Rodney Bertramson, 91, dies following fall

B. Rodney Bertramson, 91, long-time chairman of the agronomy department at Washington State University and director of resident instruction of the College of Agriculture, died Wednesday, March 23, at Sacred Heart Medical Center in Spokane following a fall in Pullman the previous afternoon.

“He was an icon in the community and at the university,” said R. James Cook, interim dean of the College of Agricultural, Human, and Natural Resource Sciences, on Wednesday afternoon.

“Last night, I had a copy of a letter from Rod that he had written to Alan Busacca, (professor of crop and soil sciences) who had done this great talk for the Kiwanis. Rod wrote this wonderful, typically Rod letter, back to Alan complimenting him on this great talk and asking if he could go along with Alan the next time he did one of his field trips to get some pictures and he copied me. I put a note on this letter, “Rod is still Rod,” and today I learned he has passed away.”

“Rod will be missed by many of us in this Pullman community,” said Pullman Mayor Glenn Johnson, “because of his generosity, not only giving of himself but of his money.  He was a great philanthropist in this community in terms of his help for the Heritage Addition to Neill Public Library and his help in the Pullman Regional Hospital.

“I considered Rod a mentor because he showed by example that you don’t necessarily retire from office but you are always helping and giving
of yourself.”

B. Rodney (“Rod”) Bertramson was born on a livestock and grain farm near Potter, Neb., on Jan. 25, 1914, to James W. and Gladys Nelson Bertramson.

He received his B.S. in agronomy and M.S. in soils from the University of Nebraska at Lincoln in 1933 and 1937 respectively. In 1938, he married Eleanor Maloney of Omaha, Neb. Bertramson went on to further graduate study at Oregon State University where he earned his doctorate in soils in 1941.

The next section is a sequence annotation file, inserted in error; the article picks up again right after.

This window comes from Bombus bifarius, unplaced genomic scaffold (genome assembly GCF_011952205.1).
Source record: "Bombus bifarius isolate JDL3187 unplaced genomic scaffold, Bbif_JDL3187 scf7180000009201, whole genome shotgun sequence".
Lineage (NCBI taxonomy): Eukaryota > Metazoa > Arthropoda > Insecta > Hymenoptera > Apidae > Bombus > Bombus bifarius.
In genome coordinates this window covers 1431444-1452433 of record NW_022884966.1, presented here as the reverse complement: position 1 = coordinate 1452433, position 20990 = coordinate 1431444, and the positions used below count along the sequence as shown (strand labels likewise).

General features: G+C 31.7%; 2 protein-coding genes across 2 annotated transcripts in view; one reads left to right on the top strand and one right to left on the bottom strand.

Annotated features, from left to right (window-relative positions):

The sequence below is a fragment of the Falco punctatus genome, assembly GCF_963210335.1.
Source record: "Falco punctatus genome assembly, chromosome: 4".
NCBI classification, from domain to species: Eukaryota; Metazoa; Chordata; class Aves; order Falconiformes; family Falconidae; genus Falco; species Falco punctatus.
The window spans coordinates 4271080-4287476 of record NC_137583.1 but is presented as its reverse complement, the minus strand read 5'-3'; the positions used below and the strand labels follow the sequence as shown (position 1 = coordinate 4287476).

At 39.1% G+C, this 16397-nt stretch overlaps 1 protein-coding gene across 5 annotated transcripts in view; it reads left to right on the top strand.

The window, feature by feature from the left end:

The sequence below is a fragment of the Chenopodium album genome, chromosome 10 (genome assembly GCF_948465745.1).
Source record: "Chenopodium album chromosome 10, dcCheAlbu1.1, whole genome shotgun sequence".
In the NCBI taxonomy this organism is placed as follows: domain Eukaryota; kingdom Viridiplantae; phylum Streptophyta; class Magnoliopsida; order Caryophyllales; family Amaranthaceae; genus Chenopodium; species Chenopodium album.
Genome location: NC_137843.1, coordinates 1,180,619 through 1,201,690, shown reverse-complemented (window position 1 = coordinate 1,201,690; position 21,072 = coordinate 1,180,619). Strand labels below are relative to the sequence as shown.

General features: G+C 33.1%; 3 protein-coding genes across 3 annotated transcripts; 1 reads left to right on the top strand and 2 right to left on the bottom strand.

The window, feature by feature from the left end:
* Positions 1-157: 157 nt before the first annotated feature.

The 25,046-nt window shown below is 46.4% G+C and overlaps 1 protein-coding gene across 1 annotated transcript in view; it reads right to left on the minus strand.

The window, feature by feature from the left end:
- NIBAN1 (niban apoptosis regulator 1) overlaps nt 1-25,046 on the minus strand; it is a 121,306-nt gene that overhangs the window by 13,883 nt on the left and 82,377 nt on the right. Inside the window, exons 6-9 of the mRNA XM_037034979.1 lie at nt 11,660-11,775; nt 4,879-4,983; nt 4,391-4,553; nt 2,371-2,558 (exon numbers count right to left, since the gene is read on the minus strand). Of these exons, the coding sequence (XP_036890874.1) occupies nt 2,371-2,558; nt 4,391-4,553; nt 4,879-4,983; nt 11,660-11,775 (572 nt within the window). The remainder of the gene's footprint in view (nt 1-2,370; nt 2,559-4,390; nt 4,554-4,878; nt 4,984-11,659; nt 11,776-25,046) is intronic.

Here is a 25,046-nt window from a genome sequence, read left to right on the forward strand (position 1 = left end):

After working with the Soil Conservation Service in Rapid City, S.D., and teaching at Colorado State University (then Colorado A&M) for a short time, Bertramson was drafted in 1942 as a first lieutenant. He served with the Tank Destroyer Officer Candidate School in Fort Hood, Texas.

Later Bertramson was promoted to food and agriculture officer for the Rhineland and Gross Hessen regions in Germany. His job was to set up
an administrative organization for food and general agriculture.

After his discharge from the military in 1946, he was employed by the University of Wisconsin as an assistant soils scientist, but later that year moved to Purdue University as an associate soil chemist and assistant soils scientist.

Bertramson became the chairman of the agronomy department at Washington State University in 1949 and served in this capacity for 18 years.

He was appointed director of resident instruction of the College of Agriculture in 1967, serving in that capacity until his retirement in 1979.

During 30 years at WSU, Bertramson worked
closely with a number of agriculture associations within the state and region. His administration was also identified with several historically significant events, including the release of high yielding Gaines wheat developed by Dr. Orville A. Vogel.

Bertramson was the author or co-author of numerous articles published in various trade magazines. He was active in  many professional
and honorary agricultural organizations, including the Crop Science Society of America, the Soil Science Society of America, Soil Conservation
Society of America and others.

In 1960, he was elected vice president of the American Society of Agronomy and in 1961 served as president of the Society. Later, Bertramson was elected a fellow of the ASA. He also served as the President of the Agronomic Science Foundation and editor of the Journal of
Agronomic Education. In 1978, Bertramson was awarded an Honorary Doctorate by the University of Nebraska at Lincoln.

He was active in civic affairs, including the Kiwanis Club of Pullman, and in  Pullman beautification projects of the mid-1960s. He also served as president of the Pullman Chamber of Commerce, resident of the Pullman Community Hospital Corp. and was a member of the Pullman City Council.

In 2003, he received the Pullman Chamber of  Commerce Modern Hall of Fame award for his service to the community and the chamber.

Surviving family members include his wife Eleanor of Pullman, son Jim of Durango, Colo.; daughter Susan Bertramson-Thomson of Sandpoint, Idaho; six grandchildren; and his great-grandchildren.

Memorial services will be held at 1:30 p.m., Monday, March 28, at the Pullman Presbyterian Church. Arrangements are being handled by the
Kimball Funeral Home in Pullman.

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